Posted by: Richard Frost | 20 Apr 2020

Steve Coogan comedy gig review

Original publication date: November 2008
Outlet: Hive Magazine

As any stand-up will tell you, there’s nothing quite like testing material in front of a live audience. Delivering the same punchlines night after night can sharpen up even the flabbiest act faster than a million practice sessions at home. But that leaves one major problem. Those early performances run the risk of being, to quote Steve Coogan’s creation Paul Calf, “a bag of shite”.

Just such a problem has plagued the Middleton comedian’s new tour, Steve Coogan is Alan Partridge and Other Less Successful Characters. At the opening night in Stoke, The Telegraph lambasted a “mediocre shambles”. In Derby, audience members watched incredulously as he blatantly read jokes off cue cards. And in Liverpool, there were heckles and a mass walkout at the interval. So would there be another car crash of comedy at Manchester Apollo?

Thankfully, no.

After 20-something dodgy or downright disastrous performances, Coogan has finally pulled a decent show out of the fire. Steve Coogan is Alan Partridge… is a success – though by no means a triumph. Well, it’d have to be something pretty damn special to make you forget about the £35+ ticket prices.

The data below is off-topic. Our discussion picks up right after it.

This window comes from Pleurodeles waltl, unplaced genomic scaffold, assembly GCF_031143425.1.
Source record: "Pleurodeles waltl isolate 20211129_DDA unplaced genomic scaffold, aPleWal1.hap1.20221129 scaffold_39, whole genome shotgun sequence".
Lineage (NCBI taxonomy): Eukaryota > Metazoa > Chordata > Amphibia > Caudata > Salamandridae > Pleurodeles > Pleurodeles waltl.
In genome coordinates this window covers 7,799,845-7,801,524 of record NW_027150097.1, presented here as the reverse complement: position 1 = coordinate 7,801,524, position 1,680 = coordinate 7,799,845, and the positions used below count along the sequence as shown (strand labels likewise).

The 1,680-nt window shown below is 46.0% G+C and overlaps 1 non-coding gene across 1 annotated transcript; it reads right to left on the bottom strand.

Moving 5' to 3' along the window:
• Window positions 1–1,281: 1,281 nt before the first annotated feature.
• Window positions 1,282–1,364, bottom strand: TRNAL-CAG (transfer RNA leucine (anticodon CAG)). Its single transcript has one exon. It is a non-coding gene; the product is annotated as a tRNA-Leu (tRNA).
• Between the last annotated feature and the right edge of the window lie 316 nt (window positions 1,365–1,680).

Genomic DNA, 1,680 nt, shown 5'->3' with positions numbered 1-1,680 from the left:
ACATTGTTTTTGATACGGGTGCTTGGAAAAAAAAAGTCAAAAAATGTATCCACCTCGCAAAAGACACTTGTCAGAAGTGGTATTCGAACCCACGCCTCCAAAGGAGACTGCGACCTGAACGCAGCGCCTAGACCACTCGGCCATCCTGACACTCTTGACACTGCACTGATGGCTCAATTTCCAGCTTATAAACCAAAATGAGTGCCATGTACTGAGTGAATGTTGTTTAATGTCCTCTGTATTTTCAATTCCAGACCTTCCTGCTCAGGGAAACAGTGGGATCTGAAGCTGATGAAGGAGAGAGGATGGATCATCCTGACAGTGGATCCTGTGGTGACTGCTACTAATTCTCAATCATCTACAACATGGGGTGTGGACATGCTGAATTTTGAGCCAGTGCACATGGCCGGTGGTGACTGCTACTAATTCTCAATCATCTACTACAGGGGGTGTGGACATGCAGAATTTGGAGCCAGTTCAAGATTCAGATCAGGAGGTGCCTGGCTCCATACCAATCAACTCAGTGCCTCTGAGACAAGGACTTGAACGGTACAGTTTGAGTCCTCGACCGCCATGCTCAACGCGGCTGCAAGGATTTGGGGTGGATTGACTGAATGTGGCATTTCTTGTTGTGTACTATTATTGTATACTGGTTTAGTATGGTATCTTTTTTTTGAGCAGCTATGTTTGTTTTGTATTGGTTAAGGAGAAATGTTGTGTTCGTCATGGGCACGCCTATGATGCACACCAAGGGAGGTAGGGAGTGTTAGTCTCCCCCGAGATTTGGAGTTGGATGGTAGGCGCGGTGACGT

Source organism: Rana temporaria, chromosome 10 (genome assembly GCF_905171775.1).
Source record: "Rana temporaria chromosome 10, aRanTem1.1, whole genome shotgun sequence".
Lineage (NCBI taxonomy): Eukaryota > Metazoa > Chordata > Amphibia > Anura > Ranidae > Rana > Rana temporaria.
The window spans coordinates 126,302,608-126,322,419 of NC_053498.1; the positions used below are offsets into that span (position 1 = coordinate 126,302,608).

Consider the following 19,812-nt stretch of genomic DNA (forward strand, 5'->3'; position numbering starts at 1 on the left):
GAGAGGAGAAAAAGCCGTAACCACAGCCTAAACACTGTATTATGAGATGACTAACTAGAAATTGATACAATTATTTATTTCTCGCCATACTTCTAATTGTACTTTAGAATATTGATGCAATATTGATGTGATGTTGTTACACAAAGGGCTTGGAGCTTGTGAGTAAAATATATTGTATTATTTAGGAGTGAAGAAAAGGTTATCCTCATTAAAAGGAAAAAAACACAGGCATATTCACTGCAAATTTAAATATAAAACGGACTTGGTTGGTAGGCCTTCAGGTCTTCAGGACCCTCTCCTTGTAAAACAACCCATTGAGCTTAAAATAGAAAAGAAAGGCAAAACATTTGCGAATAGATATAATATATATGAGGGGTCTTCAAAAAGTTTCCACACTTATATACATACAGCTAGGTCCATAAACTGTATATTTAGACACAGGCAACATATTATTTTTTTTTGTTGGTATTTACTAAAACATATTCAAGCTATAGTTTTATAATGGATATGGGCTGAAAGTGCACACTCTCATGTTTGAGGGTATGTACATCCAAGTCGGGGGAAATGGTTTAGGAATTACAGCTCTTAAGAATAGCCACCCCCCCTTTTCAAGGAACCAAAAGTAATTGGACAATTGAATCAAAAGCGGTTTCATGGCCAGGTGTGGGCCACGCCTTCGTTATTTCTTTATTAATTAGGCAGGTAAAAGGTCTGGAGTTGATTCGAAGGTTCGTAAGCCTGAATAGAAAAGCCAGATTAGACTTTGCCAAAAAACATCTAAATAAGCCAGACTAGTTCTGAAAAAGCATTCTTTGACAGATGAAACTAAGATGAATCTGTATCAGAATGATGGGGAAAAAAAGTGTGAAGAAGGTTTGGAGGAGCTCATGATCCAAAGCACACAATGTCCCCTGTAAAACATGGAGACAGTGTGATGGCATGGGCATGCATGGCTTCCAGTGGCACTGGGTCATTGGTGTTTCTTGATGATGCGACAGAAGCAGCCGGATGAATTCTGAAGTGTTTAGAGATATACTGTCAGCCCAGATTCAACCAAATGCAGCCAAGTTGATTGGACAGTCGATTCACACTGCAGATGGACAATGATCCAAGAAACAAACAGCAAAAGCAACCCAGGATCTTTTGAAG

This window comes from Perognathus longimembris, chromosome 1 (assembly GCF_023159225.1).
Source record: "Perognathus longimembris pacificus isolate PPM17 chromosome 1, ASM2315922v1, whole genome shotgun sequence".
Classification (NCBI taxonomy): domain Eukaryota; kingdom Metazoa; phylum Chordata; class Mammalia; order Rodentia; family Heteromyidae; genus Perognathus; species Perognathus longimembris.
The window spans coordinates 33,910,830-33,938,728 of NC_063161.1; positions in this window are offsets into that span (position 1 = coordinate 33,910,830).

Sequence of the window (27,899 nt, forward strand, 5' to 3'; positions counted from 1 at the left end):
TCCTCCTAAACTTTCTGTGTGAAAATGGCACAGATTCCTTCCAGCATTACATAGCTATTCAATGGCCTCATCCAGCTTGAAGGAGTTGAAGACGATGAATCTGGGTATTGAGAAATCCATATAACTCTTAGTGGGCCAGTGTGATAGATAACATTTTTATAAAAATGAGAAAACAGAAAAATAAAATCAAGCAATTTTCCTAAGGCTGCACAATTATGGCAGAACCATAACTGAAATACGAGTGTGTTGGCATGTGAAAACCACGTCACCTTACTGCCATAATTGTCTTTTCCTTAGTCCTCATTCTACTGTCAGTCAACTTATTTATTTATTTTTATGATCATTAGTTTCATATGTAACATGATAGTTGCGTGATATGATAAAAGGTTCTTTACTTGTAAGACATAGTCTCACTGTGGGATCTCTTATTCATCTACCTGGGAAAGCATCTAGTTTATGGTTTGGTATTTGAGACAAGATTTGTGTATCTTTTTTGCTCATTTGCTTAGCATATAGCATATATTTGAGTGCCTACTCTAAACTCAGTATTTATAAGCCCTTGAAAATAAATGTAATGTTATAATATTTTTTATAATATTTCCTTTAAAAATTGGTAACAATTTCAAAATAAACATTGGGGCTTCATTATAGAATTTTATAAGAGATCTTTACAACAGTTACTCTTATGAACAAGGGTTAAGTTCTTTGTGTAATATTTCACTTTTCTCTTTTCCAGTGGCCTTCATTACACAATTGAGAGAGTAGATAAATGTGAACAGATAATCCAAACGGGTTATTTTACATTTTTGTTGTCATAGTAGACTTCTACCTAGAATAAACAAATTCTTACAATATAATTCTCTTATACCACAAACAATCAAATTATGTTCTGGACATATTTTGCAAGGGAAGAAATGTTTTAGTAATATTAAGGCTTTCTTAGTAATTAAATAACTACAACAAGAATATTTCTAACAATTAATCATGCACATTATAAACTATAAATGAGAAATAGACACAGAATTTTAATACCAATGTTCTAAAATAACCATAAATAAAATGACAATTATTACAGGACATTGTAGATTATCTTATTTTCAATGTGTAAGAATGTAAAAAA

Poster from the 2008 tour Steve Coogan is Alan Partridge and Other Less Successful Characters

Act I
The first act features Pauline Calf, Saxondale, Paul Calf and Duncan Thickett. In all honesty, this is fairly average, with a few cracking lines and a nagging feeling that none of these characters were all that good in the first place.

Value for money?
A generous person might pay £10.

Act II
The second act is where we get what we came for – Alan Partridge. Radio Norwich’s finest was always going to be the highlight of the show, and Coogan duly pulls out all the stops. Resisting the temptation to recycle old lines (“Wings – the band the Beatles could have been” and so on), Coogan imagines a whole new future for his star creation. Partridge is now a life coach using his extensive knowledge of bouncing back to help no-hopers like Ross Kemp and Gok Wan. It works a treat, giving Coogan the chance to exhibit his full range of catastrophic interviewing, tone-deaf singing and moronic presenting.

Value for money?
The performance is too short (show me one person here who’d rather watch Duncan Thickett than Alan), but still worth £20 to a hardcore Partridge fan. Me, in other words.

For the encore, Coogan pokes fun at his tarnished public image, following a string of salacious tabloid scandals. Cue the Mary Poppins-esque song and dance number, Everyone’s a Bit of a C*nt Sometimes. It’s immaculately choreographed and enables Coogan to finish on a high.

Value for money?
Worth another £5.

Now audience members at his early shows (ie the first 20) might argue Coogan was “a bit of a c*nt” taking £35 for an act that was clearly half-finished. After all, has he never heard of warm-up shows? But at least he’s learnt his lines for Manchester, which bodes well for the rest of the tour.

Value for money?
If you’re a diehard Partridge fan who knows his Blue Nun from his Lexi, you’re probably willing to pay through the nose to see him live. In that case, £35 is just about worth it. But if you don’t think Partridge is the greatest comic creation since Blackadder, steer clear.


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